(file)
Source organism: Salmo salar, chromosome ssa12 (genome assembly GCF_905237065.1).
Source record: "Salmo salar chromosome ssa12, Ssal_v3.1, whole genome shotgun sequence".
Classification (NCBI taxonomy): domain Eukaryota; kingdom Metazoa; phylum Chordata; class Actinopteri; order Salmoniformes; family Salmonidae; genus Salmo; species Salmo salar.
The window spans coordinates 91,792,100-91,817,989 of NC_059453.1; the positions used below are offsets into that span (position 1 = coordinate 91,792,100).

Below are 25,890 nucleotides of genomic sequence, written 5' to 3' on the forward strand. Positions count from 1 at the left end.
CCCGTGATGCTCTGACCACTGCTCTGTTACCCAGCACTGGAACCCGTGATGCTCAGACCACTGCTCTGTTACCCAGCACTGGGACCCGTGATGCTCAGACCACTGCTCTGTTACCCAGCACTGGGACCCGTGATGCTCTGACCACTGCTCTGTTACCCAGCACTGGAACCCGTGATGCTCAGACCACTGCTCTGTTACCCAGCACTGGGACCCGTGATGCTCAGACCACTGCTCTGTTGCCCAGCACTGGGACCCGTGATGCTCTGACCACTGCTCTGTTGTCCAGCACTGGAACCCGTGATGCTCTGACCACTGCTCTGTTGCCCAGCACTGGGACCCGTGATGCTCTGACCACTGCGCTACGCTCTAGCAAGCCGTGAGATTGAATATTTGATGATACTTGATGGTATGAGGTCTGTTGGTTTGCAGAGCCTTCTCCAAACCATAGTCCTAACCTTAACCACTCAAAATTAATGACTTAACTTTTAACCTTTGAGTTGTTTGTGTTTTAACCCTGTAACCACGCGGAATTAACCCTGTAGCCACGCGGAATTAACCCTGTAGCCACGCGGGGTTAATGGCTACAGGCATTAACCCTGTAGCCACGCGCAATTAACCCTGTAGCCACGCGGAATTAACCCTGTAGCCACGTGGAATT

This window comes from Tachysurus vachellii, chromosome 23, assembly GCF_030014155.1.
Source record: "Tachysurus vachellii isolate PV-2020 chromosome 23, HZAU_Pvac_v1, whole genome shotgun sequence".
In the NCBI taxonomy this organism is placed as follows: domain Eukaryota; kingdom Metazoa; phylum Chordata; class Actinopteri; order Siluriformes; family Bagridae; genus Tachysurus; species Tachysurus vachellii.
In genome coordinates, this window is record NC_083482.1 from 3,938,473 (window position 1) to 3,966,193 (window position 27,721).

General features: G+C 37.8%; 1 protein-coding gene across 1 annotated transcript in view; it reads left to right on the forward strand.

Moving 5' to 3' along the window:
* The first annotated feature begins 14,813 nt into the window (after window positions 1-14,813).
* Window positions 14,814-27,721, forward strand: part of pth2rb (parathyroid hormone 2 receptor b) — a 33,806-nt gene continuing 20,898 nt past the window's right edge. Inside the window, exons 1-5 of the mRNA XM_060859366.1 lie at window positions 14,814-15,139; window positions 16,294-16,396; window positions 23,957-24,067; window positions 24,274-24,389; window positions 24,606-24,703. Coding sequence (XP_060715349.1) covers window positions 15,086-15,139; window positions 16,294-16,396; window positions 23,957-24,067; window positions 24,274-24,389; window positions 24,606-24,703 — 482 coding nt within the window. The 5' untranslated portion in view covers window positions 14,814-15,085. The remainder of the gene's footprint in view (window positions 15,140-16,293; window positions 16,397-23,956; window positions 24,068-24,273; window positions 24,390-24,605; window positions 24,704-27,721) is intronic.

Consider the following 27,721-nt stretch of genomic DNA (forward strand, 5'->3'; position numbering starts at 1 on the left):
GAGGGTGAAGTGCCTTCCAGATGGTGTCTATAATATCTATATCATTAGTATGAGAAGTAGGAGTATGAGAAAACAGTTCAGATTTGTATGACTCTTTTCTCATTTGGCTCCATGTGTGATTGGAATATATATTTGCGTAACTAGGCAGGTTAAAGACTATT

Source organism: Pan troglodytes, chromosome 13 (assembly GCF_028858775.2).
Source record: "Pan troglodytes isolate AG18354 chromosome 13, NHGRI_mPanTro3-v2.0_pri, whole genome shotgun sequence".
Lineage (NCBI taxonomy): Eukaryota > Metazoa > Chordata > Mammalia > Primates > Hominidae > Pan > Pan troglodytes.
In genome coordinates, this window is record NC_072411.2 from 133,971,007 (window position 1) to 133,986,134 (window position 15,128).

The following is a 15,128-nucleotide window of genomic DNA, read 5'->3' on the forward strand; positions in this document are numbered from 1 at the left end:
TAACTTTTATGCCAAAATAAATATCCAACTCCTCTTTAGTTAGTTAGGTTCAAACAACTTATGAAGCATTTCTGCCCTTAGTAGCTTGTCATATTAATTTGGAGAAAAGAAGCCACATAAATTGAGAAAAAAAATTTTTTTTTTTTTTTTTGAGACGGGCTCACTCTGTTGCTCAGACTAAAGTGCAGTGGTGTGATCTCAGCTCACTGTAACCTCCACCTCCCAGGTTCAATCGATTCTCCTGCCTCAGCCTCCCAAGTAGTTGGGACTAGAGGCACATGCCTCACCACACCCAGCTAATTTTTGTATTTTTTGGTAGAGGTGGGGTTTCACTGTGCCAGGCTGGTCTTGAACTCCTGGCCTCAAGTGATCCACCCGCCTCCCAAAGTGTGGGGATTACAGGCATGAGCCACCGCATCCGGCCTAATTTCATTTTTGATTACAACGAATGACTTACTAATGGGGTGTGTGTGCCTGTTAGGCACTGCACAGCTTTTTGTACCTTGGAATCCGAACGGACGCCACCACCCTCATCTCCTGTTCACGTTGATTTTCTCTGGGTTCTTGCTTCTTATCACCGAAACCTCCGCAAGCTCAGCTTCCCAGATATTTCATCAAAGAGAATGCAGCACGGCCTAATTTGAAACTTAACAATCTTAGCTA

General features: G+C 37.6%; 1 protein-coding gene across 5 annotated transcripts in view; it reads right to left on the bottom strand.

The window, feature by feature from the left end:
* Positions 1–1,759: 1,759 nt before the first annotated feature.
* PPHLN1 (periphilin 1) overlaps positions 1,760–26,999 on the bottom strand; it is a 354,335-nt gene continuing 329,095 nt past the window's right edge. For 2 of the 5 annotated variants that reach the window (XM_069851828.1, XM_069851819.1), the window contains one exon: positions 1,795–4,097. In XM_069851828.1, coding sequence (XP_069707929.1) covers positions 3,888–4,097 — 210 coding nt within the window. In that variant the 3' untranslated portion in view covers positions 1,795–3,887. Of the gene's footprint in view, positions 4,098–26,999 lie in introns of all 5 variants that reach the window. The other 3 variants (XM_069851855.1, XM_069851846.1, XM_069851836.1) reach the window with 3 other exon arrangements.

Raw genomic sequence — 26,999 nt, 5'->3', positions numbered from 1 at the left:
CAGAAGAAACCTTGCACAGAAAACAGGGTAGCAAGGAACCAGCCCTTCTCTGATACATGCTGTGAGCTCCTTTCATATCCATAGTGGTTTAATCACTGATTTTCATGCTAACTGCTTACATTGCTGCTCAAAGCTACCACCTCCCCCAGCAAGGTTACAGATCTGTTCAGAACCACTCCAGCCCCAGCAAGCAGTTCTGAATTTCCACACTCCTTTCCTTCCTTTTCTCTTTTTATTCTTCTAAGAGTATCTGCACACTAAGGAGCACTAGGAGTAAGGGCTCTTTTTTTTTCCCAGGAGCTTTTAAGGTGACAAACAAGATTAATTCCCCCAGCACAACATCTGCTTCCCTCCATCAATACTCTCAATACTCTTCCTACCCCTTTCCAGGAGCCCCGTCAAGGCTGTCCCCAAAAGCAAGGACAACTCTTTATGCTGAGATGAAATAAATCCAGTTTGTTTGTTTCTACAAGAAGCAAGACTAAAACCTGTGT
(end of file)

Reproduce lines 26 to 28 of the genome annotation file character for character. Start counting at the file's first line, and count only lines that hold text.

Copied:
* PPHLN1 (periphilin 1) overlaps positions 1,760–26,999 on the bottom strand; it is a 354,335-nt gene continuing 329,095 nt past the window's right edge. For 2 of the 5 annotated variants that reach the window (XM_069851828.1, XM_069851819.1), the window contains one exon: positions 1,795–4,097. In XM_069851828.1, coding sequence (XP_069707929.1) covers positions 3,888–4,097 — 210 coding nt within the window. In that variant the 3' untranslated portion in view covers positions 1,795–3,887. Of the gene's footprint in view, positions 4,098–26,999 lie in introns of all 5 variants that reach the window. The other 3 variants (XM_069851855.1, XM_069851846.1, XM_069851836.1) reach the window with 3 other exon arrangements.

Raw genomic sequence — 26,999 nt, 5'->3', positions numbered from 1 at the left:
CAGAAGAAACCTTGCACAGAAAACAGGGTAGCAAGGAACCAGCCCTTCTCTGATACATGCTGTGAGCTCCTTTCATATCCATAGTGGTTTAATCACTGATTTTCATGCTAACTGCTTACATTGCTGCTCAAAGCTACCACCTCCCCCAGCAAGGTTACAGATCTGTTCAGAACCACTCCAGCCCCAGCAAGCAGTTCTGAATTTCCACACTCCTTTCCTTCCTTTTCTCTTTTTATTCTTCTAAGAGTATCTGCACACTAAGGAGCACTAGGAGTAAGGGCTCTTTTTTTTTCCCAGGAGCTTTTAAGGTGACAAACAAGATTAATTCCCCCAGCACAACATCTGCTTCCCTCCATCAATACTCTCAATACTCTTCCTACCCCTTTCCAGGAGCCCCGTCAAGGCTGTCCCCAAAAGCAAGGACAACTCTTTATGCTGAGATGAAATAAATCCAGTTTGTTTGTTTCTACAAGAAGCAAGACTAAAACCTGTGT